It came as no surprise: Less than ten years after the establishment of the revolutionary CRISPR/Cas gene editing tool, two of its key developers, Jennifer A. Doudna and Emmanuelle Charpentier, have been awarded the 2020 Nobel Prize in Chemistry.
One way of measuring the impact of a technological or methodological advance is to look at the before and the after. The polymerase chain reaction invented by Kary Mullis or cryo-electron microscopy, which was developed by Jacques Dubochet, Joachim Frank and Richard Henderson, are just two examples of Nobel Prize-winning inventions that revolutionised how scientists do science and have led to applications that were probably not even conceived of by their inventors. The CRISPR/Cas gene editing tool may be the most revolutionary of the lot: although it was discovered less than a decade ago it is probably no exaggeration to say that more or less every molecular biology lab around the world is now using it: a quick search of the popular pubmed database for scientific publications retrieves more than 20,000 publications.
How to modify DNA
To understand why the CRISPR system for gene editing is so revolutionary it is probably worth considering how difficult it has been to modify DNA in a targeted and specific way. The elucidation of the double helix by Crick and Watson, the discovery that DNA is made of genes that encode proteins, and that mistakes in the genetic code lead to faulty proteins and disease (see here for a review of these breakthroughs), all created an impetus for efforts to try and modify or correct mistakes in the genetic material. Restriction enzymes, zinc finger nucleases and TALENs have been used by scientists to modify genetic material; however, issues around specificity and technical challenges with production of zinc finger nucleases, in particular, mean that it has been challenging to use these enzymes for the routine modulation of genetic material. So, what is the CRISPR/Cas system and what are its advantages over other methods for gene editing?
The story of CRISPR started back in 1993 in Spain with microbiologist Francisco Mojica. During his PhD studies at the University of Alicante, Mojica found a very unusual repeat DNA structure in the genome of the microbe Haloferax mediterranea. While it did not resemble any previously described DNA sequence known in microbes, Mojica could show that such structures were broadly shared by many microbes. The key question of course was what they were doing. Painstaking sequence comparison led Mojica to hypothesise that these repeats – which he termed CRISPR for Clustered Regularly Interspaced Short Palindromic Repeats – were performing an important immune function. Indeed, it is now known that microbes use the CRISPR system to precisely detect genetic sequences coming from invading microorganisms and, with the help of specialised enzymes, target these foreign sequences for degradation. The great breakthrough of Charpentier and Doudna was to show how the CRISPR system with these specialised auxiliary proteins (or Cas for CRISPR associated proteins) could be programmed to cut specific sites in DNA, a study on which they collaborated, and which was published in the journal Science in 2012. Building on the principles established by Charpentier and Doudna and their colleagues, other researchers, most notably US-based scientists Feng Zhang and George Church then very quickly adapted CRISPR/Cas to successfully cut and edit the DNA of human and mouse cells. The technology has also since been adapted to generate genome-edited crops.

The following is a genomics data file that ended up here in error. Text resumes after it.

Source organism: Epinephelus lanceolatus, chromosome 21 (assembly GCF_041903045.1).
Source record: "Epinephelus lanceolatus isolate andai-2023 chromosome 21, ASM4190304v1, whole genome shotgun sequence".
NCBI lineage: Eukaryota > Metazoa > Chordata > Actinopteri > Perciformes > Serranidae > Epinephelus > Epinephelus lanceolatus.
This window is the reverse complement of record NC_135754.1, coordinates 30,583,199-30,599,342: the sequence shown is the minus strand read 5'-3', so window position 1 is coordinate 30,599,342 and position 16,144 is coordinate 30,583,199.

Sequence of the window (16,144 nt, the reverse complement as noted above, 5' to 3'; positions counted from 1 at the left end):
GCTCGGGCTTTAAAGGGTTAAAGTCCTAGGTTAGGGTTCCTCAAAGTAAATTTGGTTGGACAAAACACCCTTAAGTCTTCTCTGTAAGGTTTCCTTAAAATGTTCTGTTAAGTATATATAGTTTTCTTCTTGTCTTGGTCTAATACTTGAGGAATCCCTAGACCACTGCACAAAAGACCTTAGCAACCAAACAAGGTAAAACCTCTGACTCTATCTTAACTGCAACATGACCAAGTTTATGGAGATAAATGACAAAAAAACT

Hope to End Illnesses
The ease with which CRISPR/Cas can be designed and deployed has led to the hope that the end to many common and devastating illnesses may be within our grasp. Many clinical trials using CRISPR/Cas technology are currently ongoing and initial data suggest that CRISPR-edited cells are well tolerated and safe for the treatment of human diseases. However, with great power comes great responsibility and, as anticipated by the two Nobel Laureates, controversy remains about the use of CRISPR/Cas to make permanent changes to the human germline. In an already infamous case, in November 2018, Chinese scientist He Jiankui reported the birth of twin girls born from embryos that he and his colleagues had edited using CRISPR/Cas. He’s announcement quickly attracted criticism from many corners, while the scientist himself countered that if he hadn’t have done it then somebody else surely would have.
As well as human disease, one area where CRISPR editing holds great promise is that of genetically modifying crops to make them more productive, hardy and resistant to pests. However, a 2018 ruling from the Court of Justice of the European Union (ECJ) stipulates that all plants edited in this way are subject to tough laws that makes it very difficult to market them as food.
The discovery and exploitation of the CRISPR gene editing tool has opened a whole new vista of possibilities to tackle huge problems related to human health and wellbeing. It also seems clear that questions of ethics and safety will not simply go away, and future applications of this powerful tool will require rigorous testing and genuine attempts to educate society about the risks – both real and imagined.
The Nobel Week takes place on 5–13 December 2020. This year many of the events will be streamed.